Play will find its way

As a researcher interested in what young people make with digital media I'm looking forward to knowing if and how children have responded to the pandemic through the medium of film. We'd welcome any movies you've made whilst playing during the pandemic.

Child playing in a stream in the child-made film Blue Raspberry

I'm part of a network of film educators who believe that the moving image is unacceptably side-lined in many schools, whereas it could be viewed as an important part of literacy. In this post. I'd like to emphasise the relative ease with which videos of everyday play, for those children with phones at least, can be captured, edited and shared.

As may be the case for many readers, I find that occasionally some of the bits and pieces I encounter online inexplicably stick around. Every now and then a child-made clip or short film comes along and lodges itself in my memory. As I was planning what to write in this blog post I remembered a film that did just that a few years ago. This film is called 'Blue Raspberry' written and directed by Bridget Harley, who at the time was a pupil from Law Primary School in East Lothian, Scotland. This 10 minute film chronicles everyday family living, and a particular incident involving some sweets. As the Vimeo link below indicates, Bridget was part of a film education programme led by Alasdair Satchel called Understanding Cinema. Over several weeks, and with the use of a propped-up phone, Bridget took a great many carefully crafted one-minute-long shots, and with the help of film tutor Jamie Chambers she distilled a version of her story[]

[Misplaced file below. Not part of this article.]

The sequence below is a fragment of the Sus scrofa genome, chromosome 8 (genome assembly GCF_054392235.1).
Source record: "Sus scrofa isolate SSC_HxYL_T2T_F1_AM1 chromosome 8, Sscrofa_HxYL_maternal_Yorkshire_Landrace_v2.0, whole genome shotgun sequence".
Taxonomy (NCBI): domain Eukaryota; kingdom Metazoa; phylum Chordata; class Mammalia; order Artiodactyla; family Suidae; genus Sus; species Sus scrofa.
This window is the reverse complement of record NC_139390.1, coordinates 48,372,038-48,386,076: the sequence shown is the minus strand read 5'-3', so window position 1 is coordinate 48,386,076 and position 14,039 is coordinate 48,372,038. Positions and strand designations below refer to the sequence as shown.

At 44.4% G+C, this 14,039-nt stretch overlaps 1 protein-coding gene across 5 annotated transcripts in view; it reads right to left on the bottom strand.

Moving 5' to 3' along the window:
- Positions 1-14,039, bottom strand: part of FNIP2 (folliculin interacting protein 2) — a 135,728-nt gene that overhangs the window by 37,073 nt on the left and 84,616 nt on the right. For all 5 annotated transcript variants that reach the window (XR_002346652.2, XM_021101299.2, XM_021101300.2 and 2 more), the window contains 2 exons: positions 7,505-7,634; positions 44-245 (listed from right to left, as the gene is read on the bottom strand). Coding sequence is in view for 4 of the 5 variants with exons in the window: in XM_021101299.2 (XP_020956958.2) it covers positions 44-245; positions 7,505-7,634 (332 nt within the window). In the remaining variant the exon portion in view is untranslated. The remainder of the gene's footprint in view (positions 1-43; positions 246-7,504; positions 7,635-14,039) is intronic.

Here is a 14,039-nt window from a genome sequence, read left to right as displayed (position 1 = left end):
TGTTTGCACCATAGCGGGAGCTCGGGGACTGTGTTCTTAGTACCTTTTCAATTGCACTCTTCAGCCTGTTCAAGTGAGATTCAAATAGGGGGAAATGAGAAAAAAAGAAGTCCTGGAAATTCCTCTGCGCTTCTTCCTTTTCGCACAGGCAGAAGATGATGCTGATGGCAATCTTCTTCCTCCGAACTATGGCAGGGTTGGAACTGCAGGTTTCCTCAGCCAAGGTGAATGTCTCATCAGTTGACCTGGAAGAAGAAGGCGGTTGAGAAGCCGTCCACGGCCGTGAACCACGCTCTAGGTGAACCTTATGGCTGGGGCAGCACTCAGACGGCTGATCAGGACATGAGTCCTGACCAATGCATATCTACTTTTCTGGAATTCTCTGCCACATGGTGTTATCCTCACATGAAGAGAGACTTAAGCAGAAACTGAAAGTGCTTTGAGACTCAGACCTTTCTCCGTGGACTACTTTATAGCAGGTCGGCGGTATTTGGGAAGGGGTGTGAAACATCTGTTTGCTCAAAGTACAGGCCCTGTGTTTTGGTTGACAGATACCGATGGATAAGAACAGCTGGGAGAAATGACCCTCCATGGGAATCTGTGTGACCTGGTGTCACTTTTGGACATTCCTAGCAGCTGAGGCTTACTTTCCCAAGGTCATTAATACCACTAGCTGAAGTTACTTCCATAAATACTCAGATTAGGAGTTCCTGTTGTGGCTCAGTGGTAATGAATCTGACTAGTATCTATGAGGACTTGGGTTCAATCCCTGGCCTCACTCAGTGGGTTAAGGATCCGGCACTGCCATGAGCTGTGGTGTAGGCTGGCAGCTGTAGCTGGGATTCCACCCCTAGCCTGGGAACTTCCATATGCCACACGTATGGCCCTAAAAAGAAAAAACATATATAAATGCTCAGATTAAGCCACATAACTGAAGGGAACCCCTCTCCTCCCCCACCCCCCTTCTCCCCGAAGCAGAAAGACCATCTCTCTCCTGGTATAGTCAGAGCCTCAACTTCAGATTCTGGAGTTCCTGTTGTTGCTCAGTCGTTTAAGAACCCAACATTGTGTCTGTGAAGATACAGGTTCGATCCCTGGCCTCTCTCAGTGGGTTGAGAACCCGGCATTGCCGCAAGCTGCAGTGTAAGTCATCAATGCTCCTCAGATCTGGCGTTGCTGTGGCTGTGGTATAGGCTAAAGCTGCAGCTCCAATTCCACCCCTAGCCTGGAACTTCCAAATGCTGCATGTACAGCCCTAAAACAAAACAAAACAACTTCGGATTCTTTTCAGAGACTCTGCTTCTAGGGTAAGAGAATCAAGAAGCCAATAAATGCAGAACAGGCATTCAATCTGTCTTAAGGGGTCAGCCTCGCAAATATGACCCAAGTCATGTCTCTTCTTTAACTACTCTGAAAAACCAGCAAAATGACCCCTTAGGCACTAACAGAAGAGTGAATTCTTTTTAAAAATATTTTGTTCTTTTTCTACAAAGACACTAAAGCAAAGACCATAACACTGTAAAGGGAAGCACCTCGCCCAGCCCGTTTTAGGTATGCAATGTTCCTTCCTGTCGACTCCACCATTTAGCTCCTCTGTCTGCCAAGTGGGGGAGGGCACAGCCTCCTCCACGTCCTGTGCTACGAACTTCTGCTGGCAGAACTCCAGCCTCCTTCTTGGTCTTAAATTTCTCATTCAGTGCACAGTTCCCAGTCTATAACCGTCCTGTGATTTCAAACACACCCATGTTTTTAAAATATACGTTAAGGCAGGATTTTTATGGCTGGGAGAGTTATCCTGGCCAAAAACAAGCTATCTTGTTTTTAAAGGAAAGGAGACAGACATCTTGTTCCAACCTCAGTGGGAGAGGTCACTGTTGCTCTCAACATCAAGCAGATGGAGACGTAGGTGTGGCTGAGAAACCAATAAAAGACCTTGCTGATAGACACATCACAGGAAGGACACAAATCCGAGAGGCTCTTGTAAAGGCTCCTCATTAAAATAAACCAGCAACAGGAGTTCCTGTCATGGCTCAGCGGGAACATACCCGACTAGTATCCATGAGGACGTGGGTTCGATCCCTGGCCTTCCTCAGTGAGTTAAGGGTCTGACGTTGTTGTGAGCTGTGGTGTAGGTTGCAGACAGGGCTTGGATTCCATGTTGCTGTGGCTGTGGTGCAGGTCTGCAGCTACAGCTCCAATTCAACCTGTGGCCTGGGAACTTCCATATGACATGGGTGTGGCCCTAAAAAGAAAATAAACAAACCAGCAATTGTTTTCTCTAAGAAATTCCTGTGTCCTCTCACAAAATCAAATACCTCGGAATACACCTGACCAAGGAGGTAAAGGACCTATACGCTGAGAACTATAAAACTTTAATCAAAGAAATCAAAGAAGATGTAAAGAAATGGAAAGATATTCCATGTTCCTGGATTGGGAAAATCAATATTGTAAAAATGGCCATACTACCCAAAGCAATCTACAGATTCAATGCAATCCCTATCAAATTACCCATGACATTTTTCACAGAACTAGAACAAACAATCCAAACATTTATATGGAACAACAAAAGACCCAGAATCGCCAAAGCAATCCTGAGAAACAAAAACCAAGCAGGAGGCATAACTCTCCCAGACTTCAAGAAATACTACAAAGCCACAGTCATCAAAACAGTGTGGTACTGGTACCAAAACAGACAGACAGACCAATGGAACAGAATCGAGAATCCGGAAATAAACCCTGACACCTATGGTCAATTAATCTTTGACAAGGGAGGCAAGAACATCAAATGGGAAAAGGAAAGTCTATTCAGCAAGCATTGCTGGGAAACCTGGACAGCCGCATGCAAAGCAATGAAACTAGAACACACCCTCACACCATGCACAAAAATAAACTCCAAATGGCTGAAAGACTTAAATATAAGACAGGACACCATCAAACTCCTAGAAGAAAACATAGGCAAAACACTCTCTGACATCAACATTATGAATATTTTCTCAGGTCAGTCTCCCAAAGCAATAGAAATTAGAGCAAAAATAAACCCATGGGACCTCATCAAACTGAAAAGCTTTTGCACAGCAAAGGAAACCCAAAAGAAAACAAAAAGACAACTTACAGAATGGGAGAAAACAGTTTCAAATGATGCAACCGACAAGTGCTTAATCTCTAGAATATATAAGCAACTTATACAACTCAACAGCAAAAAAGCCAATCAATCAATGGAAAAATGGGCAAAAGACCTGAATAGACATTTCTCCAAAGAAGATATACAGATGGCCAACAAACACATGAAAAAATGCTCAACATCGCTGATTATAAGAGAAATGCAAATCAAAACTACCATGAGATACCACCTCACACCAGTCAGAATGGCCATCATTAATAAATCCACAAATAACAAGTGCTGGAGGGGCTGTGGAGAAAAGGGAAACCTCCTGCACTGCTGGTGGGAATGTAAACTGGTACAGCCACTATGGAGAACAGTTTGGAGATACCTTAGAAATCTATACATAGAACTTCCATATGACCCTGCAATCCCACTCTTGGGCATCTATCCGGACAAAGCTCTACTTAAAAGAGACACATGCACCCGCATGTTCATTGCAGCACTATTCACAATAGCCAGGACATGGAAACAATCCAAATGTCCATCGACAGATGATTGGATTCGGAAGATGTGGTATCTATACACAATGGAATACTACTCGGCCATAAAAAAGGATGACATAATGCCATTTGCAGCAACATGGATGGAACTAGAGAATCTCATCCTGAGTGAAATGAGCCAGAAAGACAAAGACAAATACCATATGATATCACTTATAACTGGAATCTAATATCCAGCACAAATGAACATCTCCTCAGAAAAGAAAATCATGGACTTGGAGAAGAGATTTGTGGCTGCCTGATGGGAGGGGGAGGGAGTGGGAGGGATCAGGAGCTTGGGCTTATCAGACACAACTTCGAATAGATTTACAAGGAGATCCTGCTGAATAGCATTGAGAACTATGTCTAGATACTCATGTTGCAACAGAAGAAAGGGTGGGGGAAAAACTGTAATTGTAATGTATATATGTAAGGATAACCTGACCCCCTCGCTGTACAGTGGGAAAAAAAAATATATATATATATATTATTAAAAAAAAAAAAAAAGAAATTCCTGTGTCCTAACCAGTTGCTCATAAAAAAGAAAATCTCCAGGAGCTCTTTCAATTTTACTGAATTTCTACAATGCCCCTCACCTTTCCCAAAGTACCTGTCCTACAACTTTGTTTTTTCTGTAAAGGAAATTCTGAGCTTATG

Blue Raspberry was made way before there was any hint of the Corona virus pre-pandemic, so the film finds its way into this research blog to act as inspiration, and because of its playful and child-oriented qualities. The film offers a sense of playful free-roaming 'cinéma vérité': shots of kitchen banter, teeth cleaning, sweet-buying and squabbling, are cut with close-ups shots of sea, stone and slippery play with muddy friends’ feet. These sensitive and perceptive shots could only be filmed from a child's perspective, both in terms of framing and story - hence the film's unique charm.

So my blog post calls upon all those junior film-makers, documentarians and tale-tellers to send us their movies, polished or unpolished, all are welcomed. Do you have video clips that depict what you've been doing or how you've been feeling over the pandemic period? Clips can be sent individually or strung together in free editing software to create a sequence of special moments. Play will find its way, like Bridget's beautiful clips of water flowing around stones, and over sand and pebbles, it will negotiate the blockages and the barriers, morphing into new forms to create new channels and new experiences. It's the very momentum of play that forges new memories, and film can play an important role in sharing these pleasures with others.

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